As in the studies of the other works that were presented in the seminar, this painting, that could be considered as a work from the transition towards the Blue Period, is executed on top of a previous painting, which in this case is also a portrait of a man painted a short time before (some 3 or 4 months) the final work. Features of the underlying portrait were used for the composition of various elements of the room, and it can observed how the texture of some fragments doesn’t correspond to the upper image but to elements of this portrait. While the underlying painting is executed with well defined outlines, primary colours and thick textures, the upper one shows an important stylistic change with very little time, and with a more restricted palette, mixed before the application and with the incorporation of new pigments, which announced changes belonging to the blue period, with the application of paint in very fine layers. The discovery of white zinc pigments only in one of the intermediate layers opens up the possibility of establishing comparative studies with works from our collection.
“The evolution of Picasso’s The Old Guitarist: a Look Beneath the Surface of a Complex Blue Period Masterpiece” – Allison P. Langley, Conservator, The Art Institute of Chicago
Pablo Picasso. The Old Guitarist, late 1903–early 1904. The Art Institute of Chicago. Helen Birch Bartlett Memorial Collection. © 2015 Estate of Pablo Picasso / Artists Rights Society (ARS), New York | X-ray Composite
A first look with grazing light at this oil painting on panel painted in Barcelona at the beginning of 1903 or the end of 1904, lets you see an image under the coat of paint: a female face is visible under the blue background. Studies have exposed that this figure is part of a motherhood, a work clearly outlined in a letter of Pablo Picasso to his friend Max Jacob, which reinforces the idea that the artist often did these types of drawings as a register of the process and not of a preparatory sketch. The studies have provided further information: on the one hand the existence of another painting under the motherhood, in this case a figure fully linked to the nude woman standing painted in La Vie (and therefore, in Barcelona Rooftops), and substantial modifications of the main figure of The Old Guitarist, which wasn’t originally an old bearded man, but a young man with some features closely linked to studies of masculine faces done by Picasso in his academic works, some of which form part of the collection of the museum.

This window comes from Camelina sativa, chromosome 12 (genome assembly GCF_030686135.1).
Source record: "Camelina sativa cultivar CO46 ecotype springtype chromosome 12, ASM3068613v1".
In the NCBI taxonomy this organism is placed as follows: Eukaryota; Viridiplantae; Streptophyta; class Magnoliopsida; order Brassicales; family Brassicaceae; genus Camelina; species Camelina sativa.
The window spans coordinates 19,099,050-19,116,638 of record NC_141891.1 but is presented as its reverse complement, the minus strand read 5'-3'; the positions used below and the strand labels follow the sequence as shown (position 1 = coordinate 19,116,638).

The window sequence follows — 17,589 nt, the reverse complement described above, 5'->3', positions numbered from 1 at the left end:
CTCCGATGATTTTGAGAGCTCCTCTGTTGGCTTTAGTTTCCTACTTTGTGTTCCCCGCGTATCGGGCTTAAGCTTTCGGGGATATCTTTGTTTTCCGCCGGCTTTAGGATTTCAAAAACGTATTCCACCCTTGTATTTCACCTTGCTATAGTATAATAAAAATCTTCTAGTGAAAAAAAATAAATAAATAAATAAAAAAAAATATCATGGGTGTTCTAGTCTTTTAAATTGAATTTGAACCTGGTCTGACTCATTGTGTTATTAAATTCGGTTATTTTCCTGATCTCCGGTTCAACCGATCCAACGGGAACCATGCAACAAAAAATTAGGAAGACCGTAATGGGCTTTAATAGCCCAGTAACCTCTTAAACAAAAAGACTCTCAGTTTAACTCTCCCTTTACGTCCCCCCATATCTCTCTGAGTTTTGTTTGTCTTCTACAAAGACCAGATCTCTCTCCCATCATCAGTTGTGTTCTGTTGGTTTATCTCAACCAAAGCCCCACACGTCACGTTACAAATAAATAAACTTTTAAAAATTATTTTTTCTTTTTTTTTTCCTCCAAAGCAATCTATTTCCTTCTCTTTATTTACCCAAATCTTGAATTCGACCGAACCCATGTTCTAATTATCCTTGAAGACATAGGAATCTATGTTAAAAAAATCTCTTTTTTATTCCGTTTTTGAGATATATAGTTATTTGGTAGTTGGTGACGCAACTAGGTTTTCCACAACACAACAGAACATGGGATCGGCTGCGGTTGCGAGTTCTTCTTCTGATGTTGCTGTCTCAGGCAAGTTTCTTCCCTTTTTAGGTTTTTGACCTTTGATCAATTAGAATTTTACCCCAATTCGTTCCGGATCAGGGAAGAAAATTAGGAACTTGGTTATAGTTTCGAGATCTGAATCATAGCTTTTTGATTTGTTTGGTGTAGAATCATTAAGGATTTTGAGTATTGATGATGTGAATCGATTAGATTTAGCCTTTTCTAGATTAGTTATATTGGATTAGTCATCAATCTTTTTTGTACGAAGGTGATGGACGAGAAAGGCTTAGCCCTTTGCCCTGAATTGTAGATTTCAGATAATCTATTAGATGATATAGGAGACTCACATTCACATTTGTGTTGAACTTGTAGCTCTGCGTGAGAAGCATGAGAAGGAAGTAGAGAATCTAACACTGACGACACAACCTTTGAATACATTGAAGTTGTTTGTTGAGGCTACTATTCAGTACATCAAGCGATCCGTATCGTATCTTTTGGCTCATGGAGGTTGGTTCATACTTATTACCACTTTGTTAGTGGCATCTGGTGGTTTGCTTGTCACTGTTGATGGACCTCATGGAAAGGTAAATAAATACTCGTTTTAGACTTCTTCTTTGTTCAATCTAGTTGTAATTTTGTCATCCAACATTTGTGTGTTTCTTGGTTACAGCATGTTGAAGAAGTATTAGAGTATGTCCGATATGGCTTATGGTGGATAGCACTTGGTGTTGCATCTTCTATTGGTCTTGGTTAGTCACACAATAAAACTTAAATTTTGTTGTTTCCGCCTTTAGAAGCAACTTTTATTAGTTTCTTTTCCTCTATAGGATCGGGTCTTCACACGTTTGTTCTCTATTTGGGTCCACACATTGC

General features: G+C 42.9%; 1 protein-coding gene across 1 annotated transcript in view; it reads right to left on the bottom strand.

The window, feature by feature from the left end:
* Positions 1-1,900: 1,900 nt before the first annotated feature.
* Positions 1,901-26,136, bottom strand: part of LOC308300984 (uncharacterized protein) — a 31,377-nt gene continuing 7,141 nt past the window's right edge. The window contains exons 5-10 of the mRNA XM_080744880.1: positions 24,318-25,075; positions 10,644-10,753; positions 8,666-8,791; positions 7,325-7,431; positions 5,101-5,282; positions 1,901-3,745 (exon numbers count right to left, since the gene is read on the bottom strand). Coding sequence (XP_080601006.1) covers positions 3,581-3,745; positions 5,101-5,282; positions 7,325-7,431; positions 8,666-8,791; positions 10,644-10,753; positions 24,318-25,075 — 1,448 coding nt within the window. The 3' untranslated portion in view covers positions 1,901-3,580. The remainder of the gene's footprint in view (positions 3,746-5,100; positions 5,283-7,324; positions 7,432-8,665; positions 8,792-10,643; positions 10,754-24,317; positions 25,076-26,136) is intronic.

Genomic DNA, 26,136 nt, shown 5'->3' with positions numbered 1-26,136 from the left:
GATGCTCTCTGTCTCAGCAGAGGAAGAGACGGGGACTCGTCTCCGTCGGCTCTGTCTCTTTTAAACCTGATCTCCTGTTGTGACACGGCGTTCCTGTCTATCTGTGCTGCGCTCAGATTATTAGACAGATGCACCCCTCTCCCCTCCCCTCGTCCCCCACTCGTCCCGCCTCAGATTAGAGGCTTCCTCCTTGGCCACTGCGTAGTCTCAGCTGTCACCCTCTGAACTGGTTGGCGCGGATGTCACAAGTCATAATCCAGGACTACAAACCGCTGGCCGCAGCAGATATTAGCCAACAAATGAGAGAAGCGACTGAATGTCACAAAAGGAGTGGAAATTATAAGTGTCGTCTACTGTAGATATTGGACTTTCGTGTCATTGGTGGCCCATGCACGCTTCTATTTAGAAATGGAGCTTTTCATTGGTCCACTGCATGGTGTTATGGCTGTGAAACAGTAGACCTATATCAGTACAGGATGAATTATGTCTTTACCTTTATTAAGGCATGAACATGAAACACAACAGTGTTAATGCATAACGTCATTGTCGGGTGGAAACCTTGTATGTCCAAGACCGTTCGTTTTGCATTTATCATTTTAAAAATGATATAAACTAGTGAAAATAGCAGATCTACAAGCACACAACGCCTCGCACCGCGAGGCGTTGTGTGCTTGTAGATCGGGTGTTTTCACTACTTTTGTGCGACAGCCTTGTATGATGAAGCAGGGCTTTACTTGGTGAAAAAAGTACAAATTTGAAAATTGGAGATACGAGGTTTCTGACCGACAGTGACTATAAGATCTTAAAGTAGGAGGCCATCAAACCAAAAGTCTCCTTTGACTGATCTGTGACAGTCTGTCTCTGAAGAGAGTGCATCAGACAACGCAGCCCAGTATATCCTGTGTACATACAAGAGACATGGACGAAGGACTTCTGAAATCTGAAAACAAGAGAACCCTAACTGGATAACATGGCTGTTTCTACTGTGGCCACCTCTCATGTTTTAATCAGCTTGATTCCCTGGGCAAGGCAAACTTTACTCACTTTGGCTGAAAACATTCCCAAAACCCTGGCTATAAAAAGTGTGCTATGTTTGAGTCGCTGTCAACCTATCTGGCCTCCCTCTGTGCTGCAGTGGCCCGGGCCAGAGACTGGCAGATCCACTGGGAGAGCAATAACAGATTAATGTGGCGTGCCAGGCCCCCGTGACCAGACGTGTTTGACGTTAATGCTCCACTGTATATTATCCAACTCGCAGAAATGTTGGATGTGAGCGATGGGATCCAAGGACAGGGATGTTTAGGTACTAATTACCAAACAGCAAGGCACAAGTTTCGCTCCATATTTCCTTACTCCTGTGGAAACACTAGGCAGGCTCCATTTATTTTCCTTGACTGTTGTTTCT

Photo album of the seminar on Flickr
In conclusion, an exciting day in which significant information was shared, opening the way to a change of approach in the study of the Blue Period and of the connections and the working processes of Picasso. From the Museu Picasso we are very especially grateful to the speakers for their generosity in sharing theirwork, as well as to the institutions they represent, which have enabled and led these relevant studies. We are also very grateful to the audience for their commitment towards the research and knowledge, and their participation in this conference.
Watch the video of the seminar online
Travelling through the blue: La Vie and Barcelona Rooftops by Picasso under study
From Cleveland to Barcelona: “Journey through the Blue: La Vie”
Seminar on the conservation and restoration of the pastel Portrait of the Artist’s Mother